Society for the Advancement of Patient Blood Management: Pediatric and Neonatal Medicine

View all recommendations from this society

September 22, 2021

Avoid transfusing older RBC units (>7 days) in infants <10 kg or < 1 year of age requiring massive transfusions to prevent hyperkalemic cardiac arrest.

Transfusion-associated hyperkalemia resulting in cardiac arrest (TAHCA) has been recognized as a complication of massive RBC transfusion in children. During storage, potassium in the extracellular fluid of RBC units stored in additive solutions increases linearly over time. Transfusion of older RBC units (≥7 days) should be avoided when large volume/ massive transfusions are expected in neonates and children, such as in craniosynostosis and spinal surgeries, neonatal CPB prime, and cannulation for ECMO or trauma. Although potentially limited in supply, the use of fresh RBC units (<7 days) should be used in large volume/ massive transfusions in neonates and children to prevent hyperkalemic cardiac arrest

These items are provided solely for informational purposes and are not intended as a substitute for consultation with a medical professional. Patients with any specific questions about the items on this list or their individual situation should consult their physician.

How The List Was Created

The Executive Committee and Board of Directors (BOD) of the Society for the Advancement of Patient Blood Management (SABM) had a strong desire to participate in the Choosing Wisely® campaign. Participation allows SABM to align with the national Choosing Wisely® team and other specialty societies to further the mission of collaborative physician-patient healthcare delivery and responsible use of resources.

A Task Force composed of specialists in neonatal and pediatric medicine and surgery was appointed at the suggestion of the SABM Educational Oversight Committee. With SABM BOD approval, this Task Force drafted an initial set of statements. Evidence-based recommendations were based on our Society’s foundational pillars and structured around published SABM Standards. For this particular list, the SABM Standards, Section 13, 5th edition for neonatal and pediatric patients were critical for statement development. An essential element was the review of relevant literature for supporting evidence applicable to each statement. Ultimately, the draft recommendations were vetted by the Task Force. This resulted in the final five statements for which evidentiary materials and pertinent references were written. The Educational Oversight Committee and the BOD approved the materials prior to submission to the Choosing Wisely® national team.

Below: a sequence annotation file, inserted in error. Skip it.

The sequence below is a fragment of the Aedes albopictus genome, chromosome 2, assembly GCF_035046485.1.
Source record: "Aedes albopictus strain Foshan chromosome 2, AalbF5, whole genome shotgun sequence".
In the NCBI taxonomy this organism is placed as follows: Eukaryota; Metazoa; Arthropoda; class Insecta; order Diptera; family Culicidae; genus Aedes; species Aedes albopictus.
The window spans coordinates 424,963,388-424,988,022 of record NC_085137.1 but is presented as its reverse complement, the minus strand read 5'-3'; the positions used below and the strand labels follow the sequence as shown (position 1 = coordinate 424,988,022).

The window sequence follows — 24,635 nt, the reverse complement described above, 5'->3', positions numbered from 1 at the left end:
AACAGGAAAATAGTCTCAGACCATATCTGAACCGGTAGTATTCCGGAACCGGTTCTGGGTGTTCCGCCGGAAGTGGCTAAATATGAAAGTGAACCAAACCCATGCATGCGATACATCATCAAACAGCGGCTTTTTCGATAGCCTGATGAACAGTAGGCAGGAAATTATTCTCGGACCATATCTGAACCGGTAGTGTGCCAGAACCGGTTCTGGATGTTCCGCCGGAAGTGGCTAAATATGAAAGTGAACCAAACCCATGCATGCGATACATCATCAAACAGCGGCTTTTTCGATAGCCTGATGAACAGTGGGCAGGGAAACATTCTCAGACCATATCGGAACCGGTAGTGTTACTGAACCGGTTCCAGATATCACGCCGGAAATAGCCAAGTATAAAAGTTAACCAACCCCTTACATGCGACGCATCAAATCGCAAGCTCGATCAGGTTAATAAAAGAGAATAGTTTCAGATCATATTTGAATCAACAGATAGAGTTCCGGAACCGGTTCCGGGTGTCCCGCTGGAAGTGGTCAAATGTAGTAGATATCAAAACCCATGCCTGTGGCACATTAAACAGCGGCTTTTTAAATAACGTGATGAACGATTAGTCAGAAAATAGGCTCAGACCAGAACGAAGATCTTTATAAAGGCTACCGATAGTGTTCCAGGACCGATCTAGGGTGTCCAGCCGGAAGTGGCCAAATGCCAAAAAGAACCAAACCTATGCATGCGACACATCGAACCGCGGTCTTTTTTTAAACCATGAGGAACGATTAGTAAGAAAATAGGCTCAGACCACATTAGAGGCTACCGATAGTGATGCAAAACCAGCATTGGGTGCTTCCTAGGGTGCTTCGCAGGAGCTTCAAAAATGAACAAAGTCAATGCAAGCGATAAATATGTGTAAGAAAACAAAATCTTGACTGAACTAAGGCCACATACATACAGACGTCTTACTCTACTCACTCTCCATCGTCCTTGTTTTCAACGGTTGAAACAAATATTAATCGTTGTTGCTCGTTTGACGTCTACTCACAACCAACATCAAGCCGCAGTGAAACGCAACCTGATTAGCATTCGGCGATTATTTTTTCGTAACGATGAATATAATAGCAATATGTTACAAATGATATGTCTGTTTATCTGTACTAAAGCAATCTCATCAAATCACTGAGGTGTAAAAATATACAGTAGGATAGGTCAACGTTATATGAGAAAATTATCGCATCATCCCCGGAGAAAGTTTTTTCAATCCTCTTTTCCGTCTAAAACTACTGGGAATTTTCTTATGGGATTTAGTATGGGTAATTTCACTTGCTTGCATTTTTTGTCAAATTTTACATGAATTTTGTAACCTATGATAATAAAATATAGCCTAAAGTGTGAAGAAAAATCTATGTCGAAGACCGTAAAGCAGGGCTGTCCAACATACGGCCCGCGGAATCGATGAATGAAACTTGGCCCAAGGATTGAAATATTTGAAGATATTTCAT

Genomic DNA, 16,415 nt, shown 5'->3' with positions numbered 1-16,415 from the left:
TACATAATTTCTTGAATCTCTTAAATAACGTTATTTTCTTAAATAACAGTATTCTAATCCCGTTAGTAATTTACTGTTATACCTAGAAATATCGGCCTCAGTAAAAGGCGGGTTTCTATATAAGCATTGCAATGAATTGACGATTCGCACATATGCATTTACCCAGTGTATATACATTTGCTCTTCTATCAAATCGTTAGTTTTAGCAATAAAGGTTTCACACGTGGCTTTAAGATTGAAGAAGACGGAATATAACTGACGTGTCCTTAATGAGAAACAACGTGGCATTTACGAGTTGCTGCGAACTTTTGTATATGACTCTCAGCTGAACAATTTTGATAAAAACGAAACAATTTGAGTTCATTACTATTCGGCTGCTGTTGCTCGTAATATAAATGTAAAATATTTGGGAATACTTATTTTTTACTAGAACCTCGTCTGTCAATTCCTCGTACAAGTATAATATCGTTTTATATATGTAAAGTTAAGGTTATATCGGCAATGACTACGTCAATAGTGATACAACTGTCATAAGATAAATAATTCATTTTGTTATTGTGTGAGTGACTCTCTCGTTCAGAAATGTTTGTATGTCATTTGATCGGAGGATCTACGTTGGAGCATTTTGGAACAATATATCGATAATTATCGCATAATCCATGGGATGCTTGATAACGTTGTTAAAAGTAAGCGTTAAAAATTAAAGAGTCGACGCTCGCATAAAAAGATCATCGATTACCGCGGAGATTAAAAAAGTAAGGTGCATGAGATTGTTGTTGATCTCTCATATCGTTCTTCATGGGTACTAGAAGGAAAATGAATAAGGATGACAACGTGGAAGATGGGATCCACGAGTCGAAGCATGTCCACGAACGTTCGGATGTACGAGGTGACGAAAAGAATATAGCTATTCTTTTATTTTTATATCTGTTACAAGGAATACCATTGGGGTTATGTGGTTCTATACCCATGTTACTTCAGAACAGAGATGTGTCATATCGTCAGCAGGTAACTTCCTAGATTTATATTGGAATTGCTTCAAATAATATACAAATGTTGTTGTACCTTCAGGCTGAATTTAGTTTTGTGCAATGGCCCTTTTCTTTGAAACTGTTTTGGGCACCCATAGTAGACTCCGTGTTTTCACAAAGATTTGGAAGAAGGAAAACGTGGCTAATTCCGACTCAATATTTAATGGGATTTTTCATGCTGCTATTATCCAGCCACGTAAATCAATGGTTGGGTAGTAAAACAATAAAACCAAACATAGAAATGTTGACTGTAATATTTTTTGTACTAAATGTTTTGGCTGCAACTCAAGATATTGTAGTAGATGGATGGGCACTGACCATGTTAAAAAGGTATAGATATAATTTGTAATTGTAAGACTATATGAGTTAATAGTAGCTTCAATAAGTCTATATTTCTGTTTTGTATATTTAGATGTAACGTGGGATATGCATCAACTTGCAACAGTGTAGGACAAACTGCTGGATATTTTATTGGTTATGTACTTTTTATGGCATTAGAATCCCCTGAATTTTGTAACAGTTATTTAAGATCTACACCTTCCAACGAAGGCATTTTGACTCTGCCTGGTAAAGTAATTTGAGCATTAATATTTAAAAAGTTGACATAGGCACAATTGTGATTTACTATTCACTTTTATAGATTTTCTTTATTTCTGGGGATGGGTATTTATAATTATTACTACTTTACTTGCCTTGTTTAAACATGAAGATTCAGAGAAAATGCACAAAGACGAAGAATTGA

Working with this initiative, our selected recommendations and integrated materials will be further honed based on subsequent Campaign review. The list and supporting evidence, once approved, will form the basis of a manuscript for publication in a peer-reviewed journal. We foresee this as a vehicle for outreach to other professional societies, healthcare providers and patients.


Yamada C, Edelson M, Lee A, Saifee NH, Bahar B, Delaney M. Transfusion-associated hyperkalemia in pediatric population: Prevalence, risk factors, survival, infusion
rate, and RBC unit features. Transfusion. 2021 Apr;61(4):1093-1101
Strauss RG. RBC storage and avoiding hyperkalemia from transfusions to neonates & infants. Transfusion. 2010;50(9):1862-1865

Lee AC, Reduque LL, Luban NL, Ness PM, Anton B, Heitmiller ES. Transfusion-associated hyperkalemic cardiac arrest in pediatric patients receiving massive transfusion.
Sesok-Pizzini D, Pizzini MA. Hyperkalemic cardiac arrest in pediatric patients undergoing massive transfusion: unplanned emergencies. Transfusion. 2014 Jan;54(1):4-7

Cardigan R, New HV, Tinegate H, Thomas S. Washed red cells: theory and practice. Vox Sang. 2020 Nov;115(8):606-616

New HV, Berryman J, Bolton-Maggs PH, Cantwell C, Chalmers EA, Davies T, Gottstein R, Kelleher A, Kumar S, Morley SL, Stanworth SJ; British Committee for Standards
in Haematology. Guidelines on transfusion for fetuses, neonates and older children. Br J Haematol. 2016 Dec;175(5):784-828